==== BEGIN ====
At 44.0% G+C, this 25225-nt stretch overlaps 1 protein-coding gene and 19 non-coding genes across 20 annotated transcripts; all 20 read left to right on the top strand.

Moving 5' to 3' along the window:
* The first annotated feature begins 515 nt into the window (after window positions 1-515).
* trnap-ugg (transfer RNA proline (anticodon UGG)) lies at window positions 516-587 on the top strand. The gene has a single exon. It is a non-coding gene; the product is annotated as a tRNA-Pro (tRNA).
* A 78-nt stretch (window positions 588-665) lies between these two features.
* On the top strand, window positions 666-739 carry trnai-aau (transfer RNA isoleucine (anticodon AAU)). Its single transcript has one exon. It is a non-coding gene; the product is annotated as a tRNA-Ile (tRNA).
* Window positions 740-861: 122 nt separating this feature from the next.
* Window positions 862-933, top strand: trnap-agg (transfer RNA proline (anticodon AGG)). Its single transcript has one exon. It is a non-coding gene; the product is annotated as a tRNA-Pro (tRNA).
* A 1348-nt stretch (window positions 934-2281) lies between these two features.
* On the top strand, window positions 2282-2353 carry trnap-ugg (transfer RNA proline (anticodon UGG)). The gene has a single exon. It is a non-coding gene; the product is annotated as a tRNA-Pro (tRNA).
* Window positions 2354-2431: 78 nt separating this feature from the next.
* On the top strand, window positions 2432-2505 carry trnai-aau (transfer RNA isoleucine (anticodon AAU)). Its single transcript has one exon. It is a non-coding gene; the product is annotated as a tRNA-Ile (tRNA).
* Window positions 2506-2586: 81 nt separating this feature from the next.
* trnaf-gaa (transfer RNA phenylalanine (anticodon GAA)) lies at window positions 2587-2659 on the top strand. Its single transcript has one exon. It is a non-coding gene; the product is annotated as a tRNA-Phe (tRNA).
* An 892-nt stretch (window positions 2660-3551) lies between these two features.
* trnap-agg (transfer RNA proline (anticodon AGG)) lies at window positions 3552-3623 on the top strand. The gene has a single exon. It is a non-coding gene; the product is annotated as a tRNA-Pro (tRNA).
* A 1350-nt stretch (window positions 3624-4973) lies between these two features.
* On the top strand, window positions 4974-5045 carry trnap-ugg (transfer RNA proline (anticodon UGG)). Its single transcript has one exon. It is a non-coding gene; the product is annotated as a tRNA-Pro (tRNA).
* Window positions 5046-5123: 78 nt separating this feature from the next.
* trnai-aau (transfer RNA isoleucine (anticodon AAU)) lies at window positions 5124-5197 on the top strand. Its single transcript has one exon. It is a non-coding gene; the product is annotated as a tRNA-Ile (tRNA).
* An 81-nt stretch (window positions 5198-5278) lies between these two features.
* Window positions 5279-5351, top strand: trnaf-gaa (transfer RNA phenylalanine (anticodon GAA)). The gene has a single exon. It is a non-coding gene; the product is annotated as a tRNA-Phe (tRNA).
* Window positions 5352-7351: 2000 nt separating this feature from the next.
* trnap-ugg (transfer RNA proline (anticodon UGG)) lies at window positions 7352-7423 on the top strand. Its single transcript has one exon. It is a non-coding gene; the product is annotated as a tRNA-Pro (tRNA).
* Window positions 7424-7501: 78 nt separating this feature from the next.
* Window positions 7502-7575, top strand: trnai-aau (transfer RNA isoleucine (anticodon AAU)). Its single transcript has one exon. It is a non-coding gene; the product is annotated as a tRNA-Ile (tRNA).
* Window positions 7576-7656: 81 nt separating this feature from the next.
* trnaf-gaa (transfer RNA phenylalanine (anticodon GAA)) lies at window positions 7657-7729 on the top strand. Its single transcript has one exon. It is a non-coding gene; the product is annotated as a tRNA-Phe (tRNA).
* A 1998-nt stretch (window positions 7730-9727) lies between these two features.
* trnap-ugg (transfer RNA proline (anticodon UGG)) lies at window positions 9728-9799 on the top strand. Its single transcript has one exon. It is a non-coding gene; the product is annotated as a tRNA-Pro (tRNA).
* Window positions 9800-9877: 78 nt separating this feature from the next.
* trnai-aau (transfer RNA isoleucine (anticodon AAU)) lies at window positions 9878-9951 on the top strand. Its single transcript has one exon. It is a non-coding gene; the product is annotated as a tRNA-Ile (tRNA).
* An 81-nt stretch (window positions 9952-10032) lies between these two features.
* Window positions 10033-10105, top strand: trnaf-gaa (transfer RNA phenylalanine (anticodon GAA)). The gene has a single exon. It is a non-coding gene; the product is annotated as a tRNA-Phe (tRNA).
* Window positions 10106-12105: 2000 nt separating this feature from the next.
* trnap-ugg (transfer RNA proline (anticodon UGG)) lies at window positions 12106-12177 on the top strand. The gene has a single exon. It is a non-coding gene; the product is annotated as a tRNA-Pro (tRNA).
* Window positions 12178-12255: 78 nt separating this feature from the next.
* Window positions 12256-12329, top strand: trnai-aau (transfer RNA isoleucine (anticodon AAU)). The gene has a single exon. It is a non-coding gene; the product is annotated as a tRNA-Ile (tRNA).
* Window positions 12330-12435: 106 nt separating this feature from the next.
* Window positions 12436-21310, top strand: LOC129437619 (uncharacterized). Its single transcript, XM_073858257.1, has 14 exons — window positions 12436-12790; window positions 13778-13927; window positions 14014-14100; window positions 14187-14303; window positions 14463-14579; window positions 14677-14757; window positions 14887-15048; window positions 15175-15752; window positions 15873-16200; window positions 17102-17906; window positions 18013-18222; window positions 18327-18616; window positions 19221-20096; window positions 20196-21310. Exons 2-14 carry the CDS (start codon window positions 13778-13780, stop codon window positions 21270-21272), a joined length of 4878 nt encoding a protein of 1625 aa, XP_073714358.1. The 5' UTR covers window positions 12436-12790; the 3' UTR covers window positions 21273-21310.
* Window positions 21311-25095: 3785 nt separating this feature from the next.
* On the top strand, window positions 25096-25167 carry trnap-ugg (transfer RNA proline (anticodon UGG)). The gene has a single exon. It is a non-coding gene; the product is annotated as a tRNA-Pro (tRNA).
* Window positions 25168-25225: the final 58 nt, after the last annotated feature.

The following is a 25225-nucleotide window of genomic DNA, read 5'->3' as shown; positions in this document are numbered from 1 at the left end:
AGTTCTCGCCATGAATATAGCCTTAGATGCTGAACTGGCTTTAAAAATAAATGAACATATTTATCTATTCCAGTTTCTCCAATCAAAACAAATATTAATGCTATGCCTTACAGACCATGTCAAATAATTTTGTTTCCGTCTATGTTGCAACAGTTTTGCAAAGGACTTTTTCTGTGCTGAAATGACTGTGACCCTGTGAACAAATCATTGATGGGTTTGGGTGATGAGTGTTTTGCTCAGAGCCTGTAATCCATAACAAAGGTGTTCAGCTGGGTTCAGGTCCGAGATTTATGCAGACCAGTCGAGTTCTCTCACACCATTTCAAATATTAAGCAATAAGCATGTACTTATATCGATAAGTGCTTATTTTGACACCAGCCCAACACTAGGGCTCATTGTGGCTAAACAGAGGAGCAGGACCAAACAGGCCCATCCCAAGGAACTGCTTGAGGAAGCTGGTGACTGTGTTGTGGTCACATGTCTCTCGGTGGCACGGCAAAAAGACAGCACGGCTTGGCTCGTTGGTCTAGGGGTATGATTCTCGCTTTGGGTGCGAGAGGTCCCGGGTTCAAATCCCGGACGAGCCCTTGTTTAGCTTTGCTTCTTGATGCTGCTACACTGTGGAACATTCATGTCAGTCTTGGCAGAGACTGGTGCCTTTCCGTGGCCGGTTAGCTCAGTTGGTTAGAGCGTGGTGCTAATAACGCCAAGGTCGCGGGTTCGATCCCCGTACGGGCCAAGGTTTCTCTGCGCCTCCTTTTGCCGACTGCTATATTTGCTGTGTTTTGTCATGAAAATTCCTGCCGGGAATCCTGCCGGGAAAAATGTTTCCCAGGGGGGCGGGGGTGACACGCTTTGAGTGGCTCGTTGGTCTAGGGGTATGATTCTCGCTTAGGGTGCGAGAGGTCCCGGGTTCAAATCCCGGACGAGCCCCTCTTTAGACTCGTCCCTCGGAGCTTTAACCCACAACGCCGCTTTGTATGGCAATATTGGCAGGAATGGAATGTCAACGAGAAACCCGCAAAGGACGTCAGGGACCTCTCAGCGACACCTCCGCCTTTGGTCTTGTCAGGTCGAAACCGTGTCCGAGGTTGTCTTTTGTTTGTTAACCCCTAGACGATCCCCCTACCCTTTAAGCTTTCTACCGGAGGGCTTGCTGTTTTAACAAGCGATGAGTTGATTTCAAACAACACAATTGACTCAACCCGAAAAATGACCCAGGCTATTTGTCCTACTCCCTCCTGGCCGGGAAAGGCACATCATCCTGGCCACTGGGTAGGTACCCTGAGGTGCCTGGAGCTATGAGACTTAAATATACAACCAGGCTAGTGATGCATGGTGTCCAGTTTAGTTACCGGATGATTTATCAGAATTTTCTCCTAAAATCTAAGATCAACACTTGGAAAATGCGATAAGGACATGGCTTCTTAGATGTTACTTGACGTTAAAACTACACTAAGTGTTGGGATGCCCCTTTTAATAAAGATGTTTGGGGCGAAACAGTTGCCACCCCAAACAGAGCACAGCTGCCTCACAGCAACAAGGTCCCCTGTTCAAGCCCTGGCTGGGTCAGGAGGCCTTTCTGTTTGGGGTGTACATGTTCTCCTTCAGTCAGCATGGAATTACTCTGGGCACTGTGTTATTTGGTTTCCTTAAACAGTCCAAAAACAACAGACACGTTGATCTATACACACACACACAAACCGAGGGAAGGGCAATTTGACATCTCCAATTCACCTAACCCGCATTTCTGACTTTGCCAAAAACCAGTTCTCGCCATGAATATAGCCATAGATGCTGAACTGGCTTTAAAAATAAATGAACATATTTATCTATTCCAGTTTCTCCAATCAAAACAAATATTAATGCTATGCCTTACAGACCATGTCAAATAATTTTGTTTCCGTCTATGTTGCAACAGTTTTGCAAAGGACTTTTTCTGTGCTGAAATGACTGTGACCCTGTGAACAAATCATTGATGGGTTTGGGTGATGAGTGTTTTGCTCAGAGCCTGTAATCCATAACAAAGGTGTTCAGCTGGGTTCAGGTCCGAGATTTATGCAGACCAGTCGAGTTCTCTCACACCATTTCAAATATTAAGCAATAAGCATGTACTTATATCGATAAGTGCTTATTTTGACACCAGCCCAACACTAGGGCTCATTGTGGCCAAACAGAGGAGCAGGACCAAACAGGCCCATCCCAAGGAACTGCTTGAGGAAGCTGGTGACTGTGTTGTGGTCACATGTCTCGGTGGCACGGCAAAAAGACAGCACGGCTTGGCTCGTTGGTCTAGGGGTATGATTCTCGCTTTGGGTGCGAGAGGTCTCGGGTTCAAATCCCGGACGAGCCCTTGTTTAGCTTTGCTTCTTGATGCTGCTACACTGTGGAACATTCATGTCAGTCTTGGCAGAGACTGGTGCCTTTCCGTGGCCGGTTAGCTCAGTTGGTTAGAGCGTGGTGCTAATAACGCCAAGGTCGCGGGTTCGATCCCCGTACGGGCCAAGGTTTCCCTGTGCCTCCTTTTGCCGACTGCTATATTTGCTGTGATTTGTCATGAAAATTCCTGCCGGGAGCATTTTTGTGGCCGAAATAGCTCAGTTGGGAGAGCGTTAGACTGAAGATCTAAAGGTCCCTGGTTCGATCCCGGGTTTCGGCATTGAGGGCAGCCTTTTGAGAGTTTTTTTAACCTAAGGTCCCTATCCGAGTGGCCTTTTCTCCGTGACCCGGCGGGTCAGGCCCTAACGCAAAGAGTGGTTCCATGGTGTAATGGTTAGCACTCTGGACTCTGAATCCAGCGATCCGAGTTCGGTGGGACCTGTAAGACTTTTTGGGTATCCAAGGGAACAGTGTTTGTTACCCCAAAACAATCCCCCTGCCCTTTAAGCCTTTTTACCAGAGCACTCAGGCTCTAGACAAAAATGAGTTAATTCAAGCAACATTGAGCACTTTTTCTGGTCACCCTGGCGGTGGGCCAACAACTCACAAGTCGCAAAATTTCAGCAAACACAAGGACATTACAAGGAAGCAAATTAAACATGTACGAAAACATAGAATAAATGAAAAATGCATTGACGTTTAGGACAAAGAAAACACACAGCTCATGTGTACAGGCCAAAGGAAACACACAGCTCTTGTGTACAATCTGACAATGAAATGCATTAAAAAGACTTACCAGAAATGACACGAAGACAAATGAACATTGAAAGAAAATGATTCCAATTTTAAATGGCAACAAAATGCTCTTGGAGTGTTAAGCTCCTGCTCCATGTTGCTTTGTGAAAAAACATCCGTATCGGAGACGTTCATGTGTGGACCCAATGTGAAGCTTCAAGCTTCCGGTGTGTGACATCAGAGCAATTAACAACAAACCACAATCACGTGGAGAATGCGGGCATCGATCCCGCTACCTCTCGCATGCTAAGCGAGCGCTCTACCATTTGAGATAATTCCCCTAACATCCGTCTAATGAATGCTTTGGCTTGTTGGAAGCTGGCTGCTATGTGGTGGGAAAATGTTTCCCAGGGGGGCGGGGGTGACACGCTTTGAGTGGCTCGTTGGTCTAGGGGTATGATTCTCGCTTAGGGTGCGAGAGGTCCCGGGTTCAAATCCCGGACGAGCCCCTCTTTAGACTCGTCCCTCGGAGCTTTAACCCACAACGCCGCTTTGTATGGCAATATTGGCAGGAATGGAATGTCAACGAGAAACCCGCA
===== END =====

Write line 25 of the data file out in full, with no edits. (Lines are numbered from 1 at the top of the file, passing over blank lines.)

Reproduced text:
* Window positions 7424-7501: 78 nt separating this feature from the next.